Johannesburg - There’s one thing those who’ve tried to rescue someone from the Kaalspruit River know.
They never say it out loud, especially to the families of those it has swallowed. They call it The River That Does Not Give Back.
If you were to be carried by the river’s heavy current, they know, the chances of your body being found are non-existent.
Starting from Birch Acres in Kempton Park, meandering through Midrand and Ivory Park and ending at the Irene Golf Course in Centurion, Kaalspruit has claimed the lives of people whose families never got closure because their bodies were never recovered.
Malcolm Midgley of Joburg’s Emergency Management Services (EMS) has 32 years’ experience. He is one of the many rescuers who’ve combed this river looking for someone it had taken.
Midgley remembers them all vividly: a woman who was washed away; a mother with her infant on her back who was caught in a storm while crossing; two elderly women caught in the strong current as they tried to cross on a makeshift bridge made of rubbish; and 10-year-old Millicent Mampa.
Of the six people he has helped look for in the past few years, the only person he has found is the six-month-old.
On November 30, Millicent was returning from Bonwelo Primary School in Ivory Park, Midrand when the river took her. Running in the pouring rain, she probably fell into a gully. The fast-flowing water carried her through a stormwater drain full of rocks and debris for a kilometre before depositing her in the spruit.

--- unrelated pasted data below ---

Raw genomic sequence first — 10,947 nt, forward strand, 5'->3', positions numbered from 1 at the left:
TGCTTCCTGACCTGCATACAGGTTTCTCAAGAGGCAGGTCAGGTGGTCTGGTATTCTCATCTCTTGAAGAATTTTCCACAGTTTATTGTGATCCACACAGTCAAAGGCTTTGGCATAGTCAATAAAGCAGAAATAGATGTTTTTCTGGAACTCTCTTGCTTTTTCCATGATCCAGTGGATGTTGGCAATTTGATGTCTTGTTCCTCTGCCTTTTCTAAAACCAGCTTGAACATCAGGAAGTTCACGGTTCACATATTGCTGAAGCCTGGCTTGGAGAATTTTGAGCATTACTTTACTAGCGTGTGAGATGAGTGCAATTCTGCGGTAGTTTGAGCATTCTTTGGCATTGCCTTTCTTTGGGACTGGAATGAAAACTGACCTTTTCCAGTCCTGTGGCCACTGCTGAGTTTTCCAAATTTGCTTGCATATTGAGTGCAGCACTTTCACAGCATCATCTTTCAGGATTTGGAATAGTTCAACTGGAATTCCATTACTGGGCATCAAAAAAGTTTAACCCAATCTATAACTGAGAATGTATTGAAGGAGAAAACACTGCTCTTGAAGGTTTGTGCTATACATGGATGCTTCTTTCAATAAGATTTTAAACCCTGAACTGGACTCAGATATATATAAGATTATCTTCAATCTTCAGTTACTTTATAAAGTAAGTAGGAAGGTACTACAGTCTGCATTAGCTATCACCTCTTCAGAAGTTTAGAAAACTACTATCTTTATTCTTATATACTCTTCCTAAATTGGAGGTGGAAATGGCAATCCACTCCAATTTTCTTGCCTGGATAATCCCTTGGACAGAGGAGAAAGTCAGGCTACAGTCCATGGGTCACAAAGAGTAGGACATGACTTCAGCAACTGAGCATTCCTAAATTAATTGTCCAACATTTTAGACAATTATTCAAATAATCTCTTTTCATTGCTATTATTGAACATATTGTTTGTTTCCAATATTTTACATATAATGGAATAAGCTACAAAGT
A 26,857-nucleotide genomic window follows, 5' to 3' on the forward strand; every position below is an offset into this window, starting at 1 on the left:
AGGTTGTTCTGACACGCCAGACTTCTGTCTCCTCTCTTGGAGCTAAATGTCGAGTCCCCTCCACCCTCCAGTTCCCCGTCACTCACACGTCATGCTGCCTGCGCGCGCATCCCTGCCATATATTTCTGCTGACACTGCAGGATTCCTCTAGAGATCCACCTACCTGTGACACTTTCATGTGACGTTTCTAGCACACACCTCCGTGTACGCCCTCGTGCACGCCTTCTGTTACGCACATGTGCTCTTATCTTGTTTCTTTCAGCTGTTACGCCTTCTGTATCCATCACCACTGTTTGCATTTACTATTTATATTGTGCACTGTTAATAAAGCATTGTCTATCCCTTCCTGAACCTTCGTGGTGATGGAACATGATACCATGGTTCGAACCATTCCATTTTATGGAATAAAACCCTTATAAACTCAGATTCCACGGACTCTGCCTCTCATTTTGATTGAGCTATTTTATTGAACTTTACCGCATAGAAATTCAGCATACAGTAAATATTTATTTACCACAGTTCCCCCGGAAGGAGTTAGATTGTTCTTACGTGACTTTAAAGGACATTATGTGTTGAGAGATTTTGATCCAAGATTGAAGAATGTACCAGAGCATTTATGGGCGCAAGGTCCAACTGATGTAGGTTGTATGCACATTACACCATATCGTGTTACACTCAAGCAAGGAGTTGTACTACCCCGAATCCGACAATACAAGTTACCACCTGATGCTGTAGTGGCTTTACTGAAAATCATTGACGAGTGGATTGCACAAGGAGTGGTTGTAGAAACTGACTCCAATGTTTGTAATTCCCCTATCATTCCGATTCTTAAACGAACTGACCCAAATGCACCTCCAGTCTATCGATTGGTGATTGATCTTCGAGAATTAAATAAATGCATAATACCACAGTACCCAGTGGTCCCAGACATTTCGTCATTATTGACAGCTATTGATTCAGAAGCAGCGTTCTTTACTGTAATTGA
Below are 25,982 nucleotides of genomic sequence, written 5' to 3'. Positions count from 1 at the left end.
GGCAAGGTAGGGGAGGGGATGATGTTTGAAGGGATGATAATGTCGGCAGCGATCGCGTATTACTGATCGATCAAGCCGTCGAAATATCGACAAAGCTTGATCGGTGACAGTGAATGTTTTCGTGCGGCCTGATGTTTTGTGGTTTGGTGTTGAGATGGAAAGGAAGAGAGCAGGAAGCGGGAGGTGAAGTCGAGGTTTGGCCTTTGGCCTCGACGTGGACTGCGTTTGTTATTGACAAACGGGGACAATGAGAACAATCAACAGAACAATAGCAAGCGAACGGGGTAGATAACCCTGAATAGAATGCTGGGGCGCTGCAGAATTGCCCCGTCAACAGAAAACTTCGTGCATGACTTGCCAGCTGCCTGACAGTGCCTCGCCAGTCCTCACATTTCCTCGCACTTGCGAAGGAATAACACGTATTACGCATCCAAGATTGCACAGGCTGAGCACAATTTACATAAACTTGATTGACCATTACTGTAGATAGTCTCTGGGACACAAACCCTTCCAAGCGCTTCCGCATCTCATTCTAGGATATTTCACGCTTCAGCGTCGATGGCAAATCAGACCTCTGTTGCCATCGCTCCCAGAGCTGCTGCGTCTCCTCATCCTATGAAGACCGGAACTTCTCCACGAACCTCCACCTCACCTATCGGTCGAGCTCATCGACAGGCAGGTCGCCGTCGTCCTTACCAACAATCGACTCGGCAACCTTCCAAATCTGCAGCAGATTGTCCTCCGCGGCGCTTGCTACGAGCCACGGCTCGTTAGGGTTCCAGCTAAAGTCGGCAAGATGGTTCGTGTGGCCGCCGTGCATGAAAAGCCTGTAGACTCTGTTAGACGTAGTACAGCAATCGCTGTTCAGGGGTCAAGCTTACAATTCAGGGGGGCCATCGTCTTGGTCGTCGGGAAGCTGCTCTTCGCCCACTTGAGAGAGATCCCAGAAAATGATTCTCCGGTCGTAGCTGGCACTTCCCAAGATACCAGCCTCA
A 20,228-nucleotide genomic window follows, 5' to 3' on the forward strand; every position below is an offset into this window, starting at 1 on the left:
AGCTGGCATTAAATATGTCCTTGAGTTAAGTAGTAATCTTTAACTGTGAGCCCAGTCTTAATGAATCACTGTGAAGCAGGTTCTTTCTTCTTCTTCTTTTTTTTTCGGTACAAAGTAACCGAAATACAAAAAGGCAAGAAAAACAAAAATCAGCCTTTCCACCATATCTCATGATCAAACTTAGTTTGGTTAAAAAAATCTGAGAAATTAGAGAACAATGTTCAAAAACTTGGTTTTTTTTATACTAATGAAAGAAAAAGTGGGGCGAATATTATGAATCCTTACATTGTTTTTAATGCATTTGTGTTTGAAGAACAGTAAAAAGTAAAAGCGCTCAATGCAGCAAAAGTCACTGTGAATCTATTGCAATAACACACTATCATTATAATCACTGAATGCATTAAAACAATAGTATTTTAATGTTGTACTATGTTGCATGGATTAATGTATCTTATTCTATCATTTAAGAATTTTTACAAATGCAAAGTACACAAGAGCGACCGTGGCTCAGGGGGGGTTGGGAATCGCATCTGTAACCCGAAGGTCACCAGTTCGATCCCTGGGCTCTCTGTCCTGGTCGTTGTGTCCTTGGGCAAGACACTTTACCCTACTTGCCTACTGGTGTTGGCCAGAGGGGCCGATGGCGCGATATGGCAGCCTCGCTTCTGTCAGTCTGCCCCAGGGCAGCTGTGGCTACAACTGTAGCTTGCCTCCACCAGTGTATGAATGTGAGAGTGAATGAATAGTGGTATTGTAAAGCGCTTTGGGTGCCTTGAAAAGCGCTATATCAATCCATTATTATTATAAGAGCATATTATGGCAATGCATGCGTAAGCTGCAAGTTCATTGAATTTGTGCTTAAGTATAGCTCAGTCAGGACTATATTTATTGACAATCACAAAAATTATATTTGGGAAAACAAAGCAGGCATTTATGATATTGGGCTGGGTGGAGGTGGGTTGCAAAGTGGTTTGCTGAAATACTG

Three residents were injured trying to pull her out. Her body hasn’t been found.
According to Midgley, Kaalspruit is different to other rivers. Turbulence from the river and sand bury people washed into it.
A river like Klipspruit, on the other hand, does not flow fast and it subsides quickly.
Klipspruit also has reeds. A person who drowns is deposited into them when the water slows.
Kaalspruit moves quickly, it has no reeds and it has many sand deposits.
“There is too much sand in the river that comes from the sides.
“When someone is washed into the river, the turbulence and the sand push them deeper into the water,” Midgley says.
Rescuers from EMS, Ekurhuleni, Pretoria and the SAPS combed the river.
They followed it for four days until the search was called off.
When rescuers told Millicent’s mother, Yvonne, that they were going to stop the search, she asked why.
According to Midgley, the human brain can survive for four minutes without oxygen in cases of drowning.
At that point, emergency services will conduct a search and rescue operation.
After 45 minutes it becomes a crime scene. If the person is still in the water, the chances are they are dead.
Police then take over the scene and it becomes a search and discovery operation.
In Millicent’s case, the emergency team worked with the police, looking for her even though it was clear that she was long dead.
When the search was officially called off, Yvonne and her family and neighbours, walked along the river bank, looking for her first-born, refusing to believe what they knew to be true.